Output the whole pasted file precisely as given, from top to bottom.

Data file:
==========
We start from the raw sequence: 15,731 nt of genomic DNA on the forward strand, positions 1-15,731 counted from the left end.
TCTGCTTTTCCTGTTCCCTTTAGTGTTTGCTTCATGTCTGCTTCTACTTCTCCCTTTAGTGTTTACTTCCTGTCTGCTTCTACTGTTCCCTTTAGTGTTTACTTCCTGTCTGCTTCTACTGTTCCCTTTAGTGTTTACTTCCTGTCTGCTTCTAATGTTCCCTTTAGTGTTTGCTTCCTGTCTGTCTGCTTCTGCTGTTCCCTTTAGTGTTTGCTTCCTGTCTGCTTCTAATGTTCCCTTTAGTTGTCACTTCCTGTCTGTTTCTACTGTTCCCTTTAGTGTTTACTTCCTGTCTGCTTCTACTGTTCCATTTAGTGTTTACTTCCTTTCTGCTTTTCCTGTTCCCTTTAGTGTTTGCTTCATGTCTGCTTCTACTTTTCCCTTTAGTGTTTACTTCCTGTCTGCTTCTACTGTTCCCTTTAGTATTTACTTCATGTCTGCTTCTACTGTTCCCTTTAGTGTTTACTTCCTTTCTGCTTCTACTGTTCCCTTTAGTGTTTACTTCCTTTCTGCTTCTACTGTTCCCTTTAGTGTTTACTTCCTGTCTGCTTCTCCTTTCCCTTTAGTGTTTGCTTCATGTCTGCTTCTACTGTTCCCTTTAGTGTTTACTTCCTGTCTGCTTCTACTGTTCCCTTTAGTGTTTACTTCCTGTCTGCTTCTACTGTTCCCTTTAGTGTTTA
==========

We start from the raw sequence: 15,731 nt of genomic DNA on the forward strand, positions 1-15,731 counted from the left end.
TCTGCTTTTCCTGTTCCCTTTAGTGTTTGCTTCATGTCTGCTTCTACTTCTCCCTTTAGTGTTTACTTCCTGTCTGCTTCTACTGTTCCCTTTAGTGTTTACTTCCTGTCTGCTTCTACTGTTCCCTTTAGTGTTTACTTCCTGTCTGCTTCTAATGTTCCCTTTAGTGTTTGCTTCCTGTCTGTCTGCTTCTGCTGTTCCCTTTAGTGTTTGCTTCCTGTCTGCTTCTAATGTTCCCTTTAGTTGTCACTTCCTGTCTGTTTCTACTGTTCCCTTTAGTGTTTACTTCCTGTCTGCTTCTACTGTTCCATTTAGTGTTTACTTCCTTTCTGCTTTTCCTGTTCCCTTTAGTGTTTGCTTCATGTCTGCTTCTACTTTTCCCTTTAGTGTTTACTTCCTGTCTGCTTCTACTGTTCCCTTTAGTATTTACTTCATGTCTGCTTCTACTGTTCCCTTTAGTGTTTACTTCCTTTCTGCTTCTACTGTTCCCTTTAGTGTTTACTTCCTTTCTGCTTCTACTGTTCCCTTTAGTGTTTACTTCCTGTCTGCTTCTCCTTTCCCTTTAGTGTTTGCTTCATGTCTGCTTCTACTGTTCCCTTTAGTGTTTACTTCCTGTCTGCTTCTACTGTTCCCTTTAGTGTTTACTTCCTGTCTGCTTCTACTGTTCCCTTTAGTGTTTA